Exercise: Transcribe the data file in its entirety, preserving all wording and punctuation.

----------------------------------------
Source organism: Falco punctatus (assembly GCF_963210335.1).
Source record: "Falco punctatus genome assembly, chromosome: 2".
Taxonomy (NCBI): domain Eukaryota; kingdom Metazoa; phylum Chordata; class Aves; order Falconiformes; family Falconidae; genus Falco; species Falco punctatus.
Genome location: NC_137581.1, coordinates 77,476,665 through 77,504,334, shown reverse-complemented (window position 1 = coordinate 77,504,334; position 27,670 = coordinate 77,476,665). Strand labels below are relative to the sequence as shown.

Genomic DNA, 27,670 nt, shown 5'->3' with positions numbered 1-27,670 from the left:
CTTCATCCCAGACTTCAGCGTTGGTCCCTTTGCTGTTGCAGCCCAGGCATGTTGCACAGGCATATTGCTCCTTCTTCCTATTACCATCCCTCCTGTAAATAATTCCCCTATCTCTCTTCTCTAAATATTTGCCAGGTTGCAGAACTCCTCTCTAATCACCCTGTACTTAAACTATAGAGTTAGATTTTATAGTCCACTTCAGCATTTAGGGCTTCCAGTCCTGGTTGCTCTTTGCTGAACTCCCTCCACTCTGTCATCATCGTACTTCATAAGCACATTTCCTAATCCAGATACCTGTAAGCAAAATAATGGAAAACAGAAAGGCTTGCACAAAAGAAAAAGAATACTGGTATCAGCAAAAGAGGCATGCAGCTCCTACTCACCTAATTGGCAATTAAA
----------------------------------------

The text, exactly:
Source organism: Falco punctatus (assembly GCF_963210335.1).
Source record: "Falco punctatus genome assembly, chromosome: 2".
Taxonomy (NCBI): domain Eukaryota; kingdom Metazoa; phylum Chordata; class Aves; order Falconiformes; family Falconidae; genus Falco; species Falco punctatus.
Genome location: NC_137581.1, coordinates 77,476,665 through 77,504,334, shown reverse-complemented (window position 1 = coordinate 77,504,334; position 27,670 = coordinate 77,476,665). Strand labels below are relative to the sequence as shown.

Genomic DNA, 27,670 nt, shown 5'->3' with positions numbered 1-27,670 from the left:
CTTCATCCCAGACTTCAGCGTTGGTCCCTTTGCTGTTGCAGCCCAGGCATGTTGCACAGGCATATTGCTCCTTCTTCCTATTACCATCCCTCCTGTAAATAATTCCCCTATCTCTCTTCTCTAAATATTTGCCAGGTTGCAGAACTCCTCTCTAATCACCCTGTACTTAAACTATAGAGTTAGATTTTATAGTCCACTTCAGCATTTAGGGCTTCCAGTCCTGGTTGCTCTTTGCTGAACTCCCTCCACTCTGTCATCATCGTACTTCATAAGCACATTTCCTAATCCAGATACCTGTAAGCAAAATAATGGAAAACAGAAAGGCTTGCACAAAAGAAAAAGAATACTGGTATCAGCAAAAGAGGCATGCAGCTCCTACTCACCTAATTGGCAATTAAA